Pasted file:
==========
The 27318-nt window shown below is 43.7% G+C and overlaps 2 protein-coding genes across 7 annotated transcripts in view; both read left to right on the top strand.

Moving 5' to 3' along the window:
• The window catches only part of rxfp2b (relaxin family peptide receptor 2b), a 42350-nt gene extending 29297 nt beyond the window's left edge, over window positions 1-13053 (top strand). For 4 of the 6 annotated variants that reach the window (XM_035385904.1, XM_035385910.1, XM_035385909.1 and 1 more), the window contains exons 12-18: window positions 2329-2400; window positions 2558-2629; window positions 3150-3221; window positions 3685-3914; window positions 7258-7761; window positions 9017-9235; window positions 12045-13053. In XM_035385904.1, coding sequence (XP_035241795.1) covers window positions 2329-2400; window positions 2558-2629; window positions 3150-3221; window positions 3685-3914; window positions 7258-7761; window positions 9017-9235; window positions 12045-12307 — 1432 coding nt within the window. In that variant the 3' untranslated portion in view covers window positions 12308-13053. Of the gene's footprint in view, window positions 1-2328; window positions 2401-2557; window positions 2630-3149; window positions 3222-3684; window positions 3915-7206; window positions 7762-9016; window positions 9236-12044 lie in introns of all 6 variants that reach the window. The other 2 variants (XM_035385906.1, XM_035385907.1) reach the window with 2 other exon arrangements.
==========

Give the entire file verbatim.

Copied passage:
The 27318-nt window shown below is 43.7% G+C and overlaps 2 protein-coding genes across 7 annotated transcripts in view; both read left to right on the top strand.

Moving 5' to 3' along the window:
• The window catches only part of rxfp2b (relaxin family peptide receptor 2b), a 42350-nt gene extending 29297 nt beyond the window's left edge, over window positions 1-13053 (top strand). For 4 of the 6 annotated variants that reach the window (XM_035385904.1, XM_035385910.1, XM_035385909.1 and 1 more), the window contains exons 12-18: window positions 2329-2400; window positions 2558-2629; window positions 3150-3221; window positions 3685-3914; window positions 7258-7761; window positions 9017-9235; window positions 12045-13053. In XM_035385904.1, coding sequence (XP_035241795.1) covers window positions 2329-2400; window positions 2558-2629; window positions 3150-3221; window positions 3685-3914; window positions 7258-7761; window positions 9017-9235; window positions 12045-12307 — 1432 coding nt within the window. In that variant the 3' untranslated portion in view covers window positions 12308-13053. Of the gene's footprint in view, window positions 1-2328; window positions 2401-2557; window positions 2630-3149; window positions 3222-3684; window positions 3915-7206; window positions 7762-9016; window positions 9236-12044 lie in introns of all 6 variants that reach the window. The other 2 variants (XM_035385906.1, XM_035385907.1) reach the window with 2 other exon arrangements.